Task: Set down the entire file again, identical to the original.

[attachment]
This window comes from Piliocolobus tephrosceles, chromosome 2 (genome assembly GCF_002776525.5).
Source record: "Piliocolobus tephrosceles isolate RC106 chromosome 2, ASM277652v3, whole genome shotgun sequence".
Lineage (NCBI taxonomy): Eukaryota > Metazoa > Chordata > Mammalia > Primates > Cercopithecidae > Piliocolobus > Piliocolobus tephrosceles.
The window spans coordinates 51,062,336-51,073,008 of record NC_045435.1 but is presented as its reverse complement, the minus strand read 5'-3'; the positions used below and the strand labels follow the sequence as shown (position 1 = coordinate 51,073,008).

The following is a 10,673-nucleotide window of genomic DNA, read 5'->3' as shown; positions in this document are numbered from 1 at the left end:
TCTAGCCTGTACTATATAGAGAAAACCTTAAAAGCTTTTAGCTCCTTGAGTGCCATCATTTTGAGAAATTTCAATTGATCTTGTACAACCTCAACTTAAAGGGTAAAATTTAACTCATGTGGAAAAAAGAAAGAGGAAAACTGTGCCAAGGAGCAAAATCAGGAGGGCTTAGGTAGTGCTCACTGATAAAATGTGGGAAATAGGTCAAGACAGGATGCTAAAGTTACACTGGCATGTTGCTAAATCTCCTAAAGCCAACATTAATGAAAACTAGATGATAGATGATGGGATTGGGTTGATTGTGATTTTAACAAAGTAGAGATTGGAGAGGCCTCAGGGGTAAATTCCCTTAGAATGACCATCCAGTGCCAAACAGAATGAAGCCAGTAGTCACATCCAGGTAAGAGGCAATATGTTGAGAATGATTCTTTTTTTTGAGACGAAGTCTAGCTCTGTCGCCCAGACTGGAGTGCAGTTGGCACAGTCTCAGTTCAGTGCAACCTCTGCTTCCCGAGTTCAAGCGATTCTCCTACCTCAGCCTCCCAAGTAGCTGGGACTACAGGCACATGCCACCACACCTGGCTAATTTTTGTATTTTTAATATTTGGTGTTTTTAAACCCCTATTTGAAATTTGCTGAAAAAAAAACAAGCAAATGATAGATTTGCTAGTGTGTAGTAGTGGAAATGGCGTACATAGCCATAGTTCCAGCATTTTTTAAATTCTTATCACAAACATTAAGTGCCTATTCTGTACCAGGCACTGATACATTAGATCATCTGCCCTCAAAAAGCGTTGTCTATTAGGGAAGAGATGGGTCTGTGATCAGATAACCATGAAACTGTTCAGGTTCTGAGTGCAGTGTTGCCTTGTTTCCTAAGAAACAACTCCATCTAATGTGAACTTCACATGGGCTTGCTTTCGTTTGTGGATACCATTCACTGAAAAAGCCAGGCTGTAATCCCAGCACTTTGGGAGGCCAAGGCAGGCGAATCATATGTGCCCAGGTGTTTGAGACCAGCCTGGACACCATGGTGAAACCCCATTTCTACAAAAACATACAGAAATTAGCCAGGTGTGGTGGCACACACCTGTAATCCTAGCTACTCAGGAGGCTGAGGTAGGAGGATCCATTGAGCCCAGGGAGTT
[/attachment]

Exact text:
This window comes from Piliocolobus tephrosceles, chromosome 2 (genome assembly GCF_002776525.5).
Source record: "Piliocolobus tephrosceles isolate RC106 chromosome 2, ASM277652v3, whole genome shotgun sequence".
Lineage (NCBI taxonomy): Eukaryota > Metazoa > Chordata > Mammalia > Primates > Cercopithecidae > Piliocolobus > Piliocolobus tephrosceles.
The window spans coordinates 51,062,336-51,073,008 of record NC_045435.1 but is presented as its reverse complement, the minus strand read 5'-3'; the positions used below and the strand labels follow the sequence as shown (position 1 = coordinate 51,073,008).

The following is a 10,673-nucleotide window of genomic DNA, read 5'->3' as shown; positions in this document are numbered from 1 at the left end:
TCTAGCCTGTACTATATAGAGAAAACCTTAAAAGCTTTTAGCTCCTTGAGTGCCATCATTTTGAGAAATTTCAATTGATCTTGTACAACCTCAACTTAAAGGGTAAAATTTAACTCATGTGGAAAAAAGAAAGAGGAAAACTGTGCCAAGGAGCAAAATCAGGAGGGCTTAGGTAGTGCTCACTGATAAAATGTGGGAAATAGGTCAAGACAGGATGCTAAAGTTACACTGGCATGTTGCTAAATCTCCTAAAGCCAACATTAATGAAAACTAGATGATAGATGATGGGATTGGGTTGATTGTGATTTTAACAAAGTAGAGATTGGAGAGGCCTCAGGGGTAAATTCCCTTAGAATGACCATCCAGTGCCAAACAGAATGAAGCCAGTAGTCACATCCAGGTAAGAGGCAATATGTTGAGAATGATTCTTTTTTTTGAGACGAAGTCTAGCTCTGTCGCCCAGACTGGAGTGCAGTTGGCACAGTCTCAGTTCAGTGCAACCTCTGCTTCCCGAGTTCAAGCGATTCTCCTACCTCAGCCTCCCAAGTAGCTGGGACTACAGGCACATGCCACCACACCTGGCTAATTTTTGTATTTTTAATATTTGGTGTTTTTAAACCCCTATTTGAAATTTGCTGAAAAAAAAACAAGCAAATGATAGATTTGCTAGTGTGTAGTAGTGGAAATGGCGTACATAGCCATAGTTCCAGCATTTTTTAAATTCTTATCACAAACATTAAGTGCCTATTCTGTACCAGGCACTGATACATTAGATCATCTGCCCTCAAAAAGCGTTGTCTATTAGGGAAGAGATGGGTCTGTGATCAGATAACCATGAAACTGTTCAGGTTCTGAGTGCAGTGTTGCCTTGTTTCCTAAGAAACAACTCCATCTAATGTGAACTTCACATGGGCTTGCTTTCGTTTGTGGATACCATTCACTGAAAAAGCCAGGCTGTAATCCCAGCACTTTGGGAGGCCAAGGCAGGCGAATCATATGTGCCCAGGTGTTTGAGACCAGCCTGGACACCATGGTGAAACCCCATTTCTACAAAAACATACAGAAATTAGCCAGGTGTGGTGGCACACACCTGTAATCCTAGCTACTCAGGAGGCTGAGGTAGGAGGATCCATTGAGCCCAGGGAGTT